A good photo is like a magnet; it pulls you closer


What is a good photo?When I was in high school, Panorama, the Sunday magazine of The Manila Bulletin came out with an issue with Imee Marcos on the cover. She was leaning on a tree, lips barely apart, unsmiling with a far-off expression on her face, looking not at the camera but past it as though she wasn't aware that it was there. The photo, if I remember correctly, … [Read more...]

The sky, filtered


I was looking for a sky photo in my hard drive for this week's Photo Friday challenge and the most recent is a wide shot of the Victorias sugar refinery and thick white clouds in the sky. The original and unfiltered photo would have sufficed but I wasn't sure if, to the ordinary viewer, the series of buildings was more noticeable than the sky. So, I went about making the … [Read more...]

Solving the puzzle of Alfonso Ossorio and “The Angry Christ” mural


Except for the architecture, I'm really not into churches. But, during last month's visit to Negros Occidental, when we were told that we ought to see the church of the angry Christ, it sounded so subversive that my interest was immediately aroused. We drove to the church inside the Victorias Milling Company agro-industrial complex, there was a wedding and it was difficult … [Read more...]

The mangrove and the wharf in Cadiz


When my friends and I left for Negros Occidental two weeks ago, we had no idea what we were going to do there. We were four friends from the U.P. College of Law -- Laly, Lisa, Ida and myself, plus Ida's and Laly's kids -- and none of us had been there before. All we really knew was that food in Bacolod is oh, so good! We agreed that we wouldn't draw up an itinerary and … [Read more...]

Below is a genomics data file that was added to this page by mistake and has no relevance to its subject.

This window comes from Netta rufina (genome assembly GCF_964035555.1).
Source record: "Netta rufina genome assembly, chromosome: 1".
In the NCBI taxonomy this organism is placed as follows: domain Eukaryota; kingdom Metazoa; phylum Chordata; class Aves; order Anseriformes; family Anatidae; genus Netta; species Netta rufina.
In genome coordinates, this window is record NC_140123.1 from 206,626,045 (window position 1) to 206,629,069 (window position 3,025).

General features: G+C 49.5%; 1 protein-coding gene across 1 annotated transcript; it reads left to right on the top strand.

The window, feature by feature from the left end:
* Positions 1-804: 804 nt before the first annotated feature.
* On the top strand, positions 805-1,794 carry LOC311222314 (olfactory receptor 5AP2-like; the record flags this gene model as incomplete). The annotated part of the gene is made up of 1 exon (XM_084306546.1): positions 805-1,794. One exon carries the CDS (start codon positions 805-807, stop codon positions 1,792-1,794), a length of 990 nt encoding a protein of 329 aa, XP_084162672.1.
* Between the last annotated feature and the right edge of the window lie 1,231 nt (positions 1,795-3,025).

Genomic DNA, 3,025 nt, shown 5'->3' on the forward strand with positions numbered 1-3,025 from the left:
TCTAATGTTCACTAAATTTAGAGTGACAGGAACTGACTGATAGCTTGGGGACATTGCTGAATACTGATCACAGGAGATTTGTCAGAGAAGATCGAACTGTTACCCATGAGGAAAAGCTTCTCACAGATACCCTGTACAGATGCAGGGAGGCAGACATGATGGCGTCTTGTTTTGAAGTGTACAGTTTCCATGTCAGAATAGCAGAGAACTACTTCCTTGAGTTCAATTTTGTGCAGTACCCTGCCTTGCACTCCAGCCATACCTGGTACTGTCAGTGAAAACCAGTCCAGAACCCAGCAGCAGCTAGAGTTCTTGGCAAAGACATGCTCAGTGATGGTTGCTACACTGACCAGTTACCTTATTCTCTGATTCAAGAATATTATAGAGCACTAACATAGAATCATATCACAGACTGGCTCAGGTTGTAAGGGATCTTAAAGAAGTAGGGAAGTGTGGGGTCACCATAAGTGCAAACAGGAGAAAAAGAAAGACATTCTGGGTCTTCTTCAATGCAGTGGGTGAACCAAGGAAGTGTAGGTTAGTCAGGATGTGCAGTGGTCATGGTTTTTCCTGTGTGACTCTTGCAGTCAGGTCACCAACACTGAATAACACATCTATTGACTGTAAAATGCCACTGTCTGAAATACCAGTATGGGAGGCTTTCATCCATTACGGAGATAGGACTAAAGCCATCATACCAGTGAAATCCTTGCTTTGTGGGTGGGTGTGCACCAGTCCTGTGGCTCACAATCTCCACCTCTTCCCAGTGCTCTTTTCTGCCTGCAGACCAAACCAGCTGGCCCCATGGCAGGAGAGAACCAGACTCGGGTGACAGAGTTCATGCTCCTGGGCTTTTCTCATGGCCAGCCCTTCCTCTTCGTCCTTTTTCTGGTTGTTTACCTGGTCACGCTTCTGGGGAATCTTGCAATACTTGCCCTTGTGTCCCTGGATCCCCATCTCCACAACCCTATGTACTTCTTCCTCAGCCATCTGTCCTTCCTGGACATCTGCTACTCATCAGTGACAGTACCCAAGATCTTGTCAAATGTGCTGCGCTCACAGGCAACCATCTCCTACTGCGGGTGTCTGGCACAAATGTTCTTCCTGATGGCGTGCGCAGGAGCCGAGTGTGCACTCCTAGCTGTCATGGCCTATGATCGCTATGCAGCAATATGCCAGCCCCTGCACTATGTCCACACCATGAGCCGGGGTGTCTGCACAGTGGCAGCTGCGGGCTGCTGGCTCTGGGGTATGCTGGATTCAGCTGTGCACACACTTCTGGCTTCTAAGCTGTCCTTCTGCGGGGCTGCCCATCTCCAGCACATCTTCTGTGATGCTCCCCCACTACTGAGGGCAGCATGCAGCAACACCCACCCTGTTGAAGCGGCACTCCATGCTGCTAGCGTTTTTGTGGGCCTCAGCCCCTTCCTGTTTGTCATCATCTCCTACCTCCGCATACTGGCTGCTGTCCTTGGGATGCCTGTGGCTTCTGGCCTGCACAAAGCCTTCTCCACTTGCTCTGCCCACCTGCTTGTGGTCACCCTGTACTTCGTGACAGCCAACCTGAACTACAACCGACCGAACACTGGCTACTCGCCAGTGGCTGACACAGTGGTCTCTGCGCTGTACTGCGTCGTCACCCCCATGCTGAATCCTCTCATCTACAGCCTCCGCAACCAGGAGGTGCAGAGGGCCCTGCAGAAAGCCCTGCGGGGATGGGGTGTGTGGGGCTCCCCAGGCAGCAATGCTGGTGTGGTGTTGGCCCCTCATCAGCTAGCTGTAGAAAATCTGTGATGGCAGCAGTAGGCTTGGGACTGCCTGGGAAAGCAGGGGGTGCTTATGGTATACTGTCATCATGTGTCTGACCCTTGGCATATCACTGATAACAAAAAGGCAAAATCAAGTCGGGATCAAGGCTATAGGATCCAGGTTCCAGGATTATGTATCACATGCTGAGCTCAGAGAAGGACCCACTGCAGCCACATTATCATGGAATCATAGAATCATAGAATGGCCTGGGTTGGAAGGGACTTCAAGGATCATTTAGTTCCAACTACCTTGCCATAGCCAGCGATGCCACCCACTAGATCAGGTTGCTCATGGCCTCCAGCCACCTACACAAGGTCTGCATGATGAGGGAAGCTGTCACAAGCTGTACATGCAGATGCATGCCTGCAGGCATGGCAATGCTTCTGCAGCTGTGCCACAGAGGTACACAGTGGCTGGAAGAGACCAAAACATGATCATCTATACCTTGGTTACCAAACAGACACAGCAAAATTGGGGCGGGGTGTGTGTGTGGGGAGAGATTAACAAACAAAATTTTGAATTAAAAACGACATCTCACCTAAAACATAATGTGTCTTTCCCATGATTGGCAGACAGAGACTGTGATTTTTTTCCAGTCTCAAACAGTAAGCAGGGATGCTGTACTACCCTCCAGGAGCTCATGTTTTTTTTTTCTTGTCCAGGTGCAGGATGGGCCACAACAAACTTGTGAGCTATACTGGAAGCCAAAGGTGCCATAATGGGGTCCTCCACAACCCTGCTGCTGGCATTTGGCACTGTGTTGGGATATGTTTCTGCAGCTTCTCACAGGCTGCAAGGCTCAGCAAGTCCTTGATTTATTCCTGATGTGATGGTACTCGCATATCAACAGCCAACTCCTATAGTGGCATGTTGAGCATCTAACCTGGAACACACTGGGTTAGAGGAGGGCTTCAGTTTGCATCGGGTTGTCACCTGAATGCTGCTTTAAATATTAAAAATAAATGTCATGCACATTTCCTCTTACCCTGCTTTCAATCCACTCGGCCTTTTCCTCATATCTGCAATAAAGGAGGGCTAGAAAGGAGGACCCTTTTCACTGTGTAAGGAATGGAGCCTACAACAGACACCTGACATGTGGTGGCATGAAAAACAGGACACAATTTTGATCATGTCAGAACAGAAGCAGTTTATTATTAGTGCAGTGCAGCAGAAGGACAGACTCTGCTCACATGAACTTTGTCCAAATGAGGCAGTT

It is a grievous mistake to call The Ruins the Taj Mahal of Negros


The Filipinos' penchant for drawing parallelisms between a foreign phenomenon and a perceived local version is mind-boggling. Although meant as flattering, the obvious irony (sadly missed by most) is that any comparison is, in essence, derogatory as it sets the foreign phenomenon as a standard and the local counterpart as a mere copycat. Erik Mana, dubbed the David Blaine … [Read more...]

The sun sets in Cadiz


During our seven-day stay in Negros Occidental, we spent most afternoons swimming. On one side of the pool at the hacienda in Cadiz was an unobstructed view of the horizon where the sun set. On those afternoons that we went swimming, at around 6.00 p.m., we'd be excitedly checking cloud formations and the chance of taking good photos of the sunset but there was only one … [Read more...]

Chapel of the Cartwheels in Hacienda Rosalia


We visited three churches in Negros Occidental. The first was the San Sebastian Cathedral. It's an old structure and has its attractions as such but the facade was covered with tarps about the Catholic Church's war against the Reproductive Health Law and I lost interest. It didn't help that right beside it was an imposing two-story brick building that turned out to be the … [Read more...]

Creating moods with lights and shadows


There is probably no better example of how to use lights and shadows to create a visual mood than to cite horror films. I think of Nicole Kidman walking into a fog in The Others; of Chloe Grace Moretz sitting barefoot on a swing at midnight in Let Me In; of Piper Laurie surrounded by candles in Carrie; and of Peter Wyngarde, in silhouette, standing on a tower in The … [Read more...]

Oro, plata, mata: the house, the stairs, the superstition


In 1982, Peque Gallaga directed Oro, Plata, Mata (Gold, Silver, Death), a multi-awarded film about the lives of two families, the Ojedas and the Lorenzos, in Negros during the second World War. To this day, Oro, Plata, Mata is still considered one of the finest Filipino films ever produced with its superb production design and the performance of a stellar cast. It will … [Read more...]

7 days in Negros Occidental


The simplest way to explain the seven-day inactivity in the blog is to say that I went to Bacolod City. But that wouldn't be accurate. The more precise way to describe the last seven days is to say that a group of friends from the U.P. College of Law, some of whom brought their kids along, finally managed to find a common free time to accept the long-standing invitation of … [Read more...]